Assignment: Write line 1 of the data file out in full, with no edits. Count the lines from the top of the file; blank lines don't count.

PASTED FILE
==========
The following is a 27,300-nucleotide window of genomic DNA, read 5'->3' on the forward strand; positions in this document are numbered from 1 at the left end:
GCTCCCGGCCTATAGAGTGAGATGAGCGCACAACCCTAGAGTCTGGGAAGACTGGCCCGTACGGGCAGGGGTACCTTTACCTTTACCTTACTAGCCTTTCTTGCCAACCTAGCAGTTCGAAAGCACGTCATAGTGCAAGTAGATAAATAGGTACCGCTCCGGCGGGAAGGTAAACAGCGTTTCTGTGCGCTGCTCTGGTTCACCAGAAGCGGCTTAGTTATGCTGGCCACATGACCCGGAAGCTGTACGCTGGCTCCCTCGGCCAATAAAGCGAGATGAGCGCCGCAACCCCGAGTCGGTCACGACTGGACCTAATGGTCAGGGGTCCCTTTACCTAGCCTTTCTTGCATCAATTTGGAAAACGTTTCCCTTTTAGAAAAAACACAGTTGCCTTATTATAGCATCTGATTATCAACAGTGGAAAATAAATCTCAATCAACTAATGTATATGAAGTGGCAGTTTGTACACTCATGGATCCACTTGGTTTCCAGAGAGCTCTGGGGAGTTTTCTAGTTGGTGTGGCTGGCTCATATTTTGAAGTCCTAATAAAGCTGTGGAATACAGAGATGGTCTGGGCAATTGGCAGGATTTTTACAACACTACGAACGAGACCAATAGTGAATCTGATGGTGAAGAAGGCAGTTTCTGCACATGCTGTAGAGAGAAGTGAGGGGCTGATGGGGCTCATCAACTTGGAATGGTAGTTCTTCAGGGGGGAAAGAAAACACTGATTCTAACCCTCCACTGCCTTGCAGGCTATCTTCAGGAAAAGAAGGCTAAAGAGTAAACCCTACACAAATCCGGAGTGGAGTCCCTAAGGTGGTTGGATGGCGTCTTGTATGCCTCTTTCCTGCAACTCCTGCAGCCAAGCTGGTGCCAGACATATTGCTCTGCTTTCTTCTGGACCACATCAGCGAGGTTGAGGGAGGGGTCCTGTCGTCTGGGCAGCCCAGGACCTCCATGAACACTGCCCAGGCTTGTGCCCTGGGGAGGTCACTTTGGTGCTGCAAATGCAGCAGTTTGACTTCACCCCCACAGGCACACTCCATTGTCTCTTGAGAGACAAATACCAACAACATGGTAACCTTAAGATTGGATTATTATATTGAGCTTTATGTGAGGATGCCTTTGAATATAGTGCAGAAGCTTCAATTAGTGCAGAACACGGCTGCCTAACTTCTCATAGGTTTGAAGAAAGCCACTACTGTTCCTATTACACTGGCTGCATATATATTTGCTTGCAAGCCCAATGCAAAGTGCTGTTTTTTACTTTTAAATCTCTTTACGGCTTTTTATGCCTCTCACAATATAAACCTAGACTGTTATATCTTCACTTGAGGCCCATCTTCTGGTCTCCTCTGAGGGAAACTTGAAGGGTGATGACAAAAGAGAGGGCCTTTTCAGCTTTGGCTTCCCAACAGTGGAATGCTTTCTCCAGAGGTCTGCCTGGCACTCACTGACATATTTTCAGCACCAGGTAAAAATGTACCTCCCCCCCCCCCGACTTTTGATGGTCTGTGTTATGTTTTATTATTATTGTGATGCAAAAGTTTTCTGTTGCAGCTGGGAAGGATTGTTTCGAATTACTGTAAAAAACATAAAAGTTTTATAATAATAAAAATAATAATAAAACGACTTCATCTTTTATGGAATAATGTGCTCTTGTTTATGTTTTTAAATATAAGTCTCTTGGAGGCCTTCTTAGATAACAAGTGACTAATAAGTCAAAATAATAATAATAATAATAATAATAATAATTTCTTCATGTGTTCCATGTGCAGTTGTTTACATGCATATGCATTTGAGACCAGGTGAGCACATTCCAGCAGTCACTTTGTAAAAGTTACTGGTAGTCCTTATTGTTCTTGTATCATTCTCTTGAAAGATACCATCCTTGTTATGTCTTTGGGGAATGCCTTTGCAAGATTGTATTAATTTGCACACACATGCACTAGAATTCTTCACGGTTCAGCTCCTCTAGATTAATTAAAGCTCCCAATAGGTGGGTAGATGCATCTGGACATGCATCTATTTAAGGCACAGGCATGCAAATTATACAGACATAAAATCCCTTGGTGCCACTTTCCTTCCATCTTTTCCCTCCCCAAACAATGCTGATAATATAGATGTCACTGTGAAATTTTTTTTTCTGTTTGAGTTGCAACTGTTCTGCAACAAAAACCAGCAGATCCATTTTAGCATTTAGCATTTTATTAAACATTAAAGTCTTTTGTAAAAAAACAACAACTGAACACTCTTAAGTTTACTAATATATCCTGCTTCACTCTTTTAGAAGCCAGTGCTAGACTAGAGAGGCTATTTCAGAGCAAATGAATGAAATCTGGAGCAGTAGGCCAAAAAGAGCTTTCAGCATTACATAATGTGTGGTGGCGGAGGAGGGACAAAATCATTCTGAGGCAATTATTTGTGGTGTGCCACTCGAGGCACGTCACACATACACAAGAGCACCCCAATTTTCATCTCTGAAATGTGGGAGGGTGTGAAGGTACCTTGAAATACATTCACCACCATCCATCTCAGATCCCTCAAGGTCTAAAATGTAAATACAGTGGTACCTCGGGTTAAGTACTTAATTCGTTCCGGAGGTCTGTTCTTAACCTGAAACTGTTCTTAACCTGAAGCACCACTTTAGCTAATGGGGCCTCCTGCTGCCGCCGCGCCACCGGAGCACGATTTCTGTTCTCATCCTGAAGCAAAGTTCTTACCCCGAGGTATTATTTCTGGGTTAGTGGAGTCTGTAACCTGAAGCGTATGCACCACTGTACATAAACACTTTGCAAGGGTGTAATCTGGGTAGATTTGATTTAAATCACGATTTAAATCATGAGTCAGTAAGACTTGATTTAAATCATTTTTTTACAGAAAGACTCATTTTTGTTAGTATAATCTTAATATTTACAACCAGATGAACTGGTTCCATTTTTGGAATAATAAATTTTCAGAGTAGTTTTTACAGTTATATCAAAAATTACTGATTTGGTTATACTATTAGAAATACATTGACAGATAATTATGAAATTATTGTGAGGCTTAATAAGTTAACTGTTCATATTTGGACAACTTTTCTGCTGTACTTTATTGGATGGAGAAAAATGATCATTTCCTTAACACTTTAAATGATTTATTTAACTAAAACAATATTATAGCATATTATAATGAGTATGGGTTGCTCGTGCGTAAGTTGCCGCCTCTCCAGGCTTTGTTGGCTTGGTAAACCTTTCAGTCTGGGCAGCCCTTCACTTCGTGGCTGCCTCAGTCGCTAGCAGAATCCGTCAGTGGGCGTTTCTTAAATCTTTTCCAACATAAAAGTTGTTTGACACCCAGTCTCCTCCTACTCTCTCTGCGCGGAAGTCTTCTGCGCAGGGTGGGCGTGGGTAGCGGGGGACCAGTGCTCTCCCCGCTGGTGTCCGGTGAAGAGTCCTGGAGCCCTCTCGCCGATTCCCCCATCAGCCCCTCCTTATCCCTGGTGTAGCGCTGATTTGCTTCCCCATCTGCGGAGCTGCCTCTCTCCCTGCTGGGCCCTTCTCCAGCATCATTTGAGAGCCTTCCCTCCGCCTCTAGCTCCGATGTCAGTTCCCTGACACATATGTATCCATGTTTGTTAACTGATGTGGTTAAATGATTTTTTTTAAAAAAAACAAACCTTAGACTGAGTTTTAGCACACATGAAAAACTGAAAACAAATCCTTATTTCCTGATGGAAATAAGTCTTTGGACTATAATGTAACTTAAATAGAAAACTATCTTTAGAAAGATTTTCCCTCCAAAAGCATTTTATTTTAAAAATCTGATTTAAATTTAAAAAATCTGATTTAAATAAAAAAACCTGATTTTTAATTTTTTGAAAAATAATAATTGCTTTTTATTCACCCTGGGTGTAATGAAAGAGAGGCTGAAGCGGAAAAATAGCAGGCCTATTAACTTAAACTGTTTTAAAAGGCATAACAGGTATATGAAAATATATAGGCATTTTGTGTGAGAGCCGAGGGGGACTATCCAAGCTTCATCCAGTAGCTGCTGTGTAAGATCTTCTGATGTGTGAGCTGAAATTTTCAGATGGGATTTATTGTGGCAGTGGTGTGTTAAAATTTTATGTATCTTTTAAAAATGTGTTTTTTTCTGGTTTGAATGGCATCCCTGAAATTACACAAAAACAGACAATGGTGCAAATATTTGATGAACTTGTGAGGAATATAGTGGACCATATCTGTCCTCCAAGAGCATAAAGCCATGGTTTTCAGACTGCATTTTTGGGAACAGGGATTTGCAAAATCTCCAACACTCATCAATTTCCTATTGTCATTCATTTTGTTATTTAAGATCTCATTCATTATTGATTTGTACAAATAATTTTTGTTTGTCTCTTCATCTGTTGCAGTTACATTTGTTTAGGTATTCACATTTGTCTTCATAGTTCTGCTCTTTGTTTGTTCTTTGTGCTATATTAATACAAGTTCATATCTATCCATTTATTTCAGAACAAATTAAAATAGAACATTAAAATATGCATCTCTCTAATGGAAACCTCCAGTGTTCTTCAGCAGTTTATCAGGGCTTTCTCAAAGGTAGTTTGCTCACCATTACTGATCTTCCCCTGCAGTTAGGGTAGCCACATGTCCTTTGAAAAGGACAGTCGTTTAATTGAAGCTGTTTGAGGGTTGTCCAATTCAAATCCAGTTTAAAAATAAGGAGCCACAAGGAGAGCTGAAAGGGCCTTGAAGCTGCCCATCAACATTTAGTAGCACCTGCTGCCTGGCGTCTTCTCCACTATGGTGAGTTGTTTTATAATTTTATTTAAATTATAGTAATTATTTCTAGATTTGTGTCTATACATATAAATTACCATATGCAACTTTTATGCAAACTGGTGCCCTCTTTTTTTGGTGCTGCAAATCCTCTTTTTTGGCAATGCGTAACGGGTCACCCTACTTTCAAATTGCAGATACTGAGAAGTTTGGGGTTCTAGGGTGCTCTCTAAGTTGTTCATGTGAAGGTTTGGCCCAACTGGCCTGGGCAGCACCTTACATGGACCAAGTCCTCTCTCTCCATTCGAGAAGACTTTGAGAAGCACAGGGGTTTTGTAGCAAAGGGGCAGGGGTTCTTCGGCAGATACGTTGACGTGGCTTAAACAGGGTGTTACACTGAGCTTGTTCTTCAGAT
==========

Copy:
The following is a 27,300-nucleotide window of genomic DNA, read 5'->3' on the forward strand; positions in this document are numbered from 1 at the left end: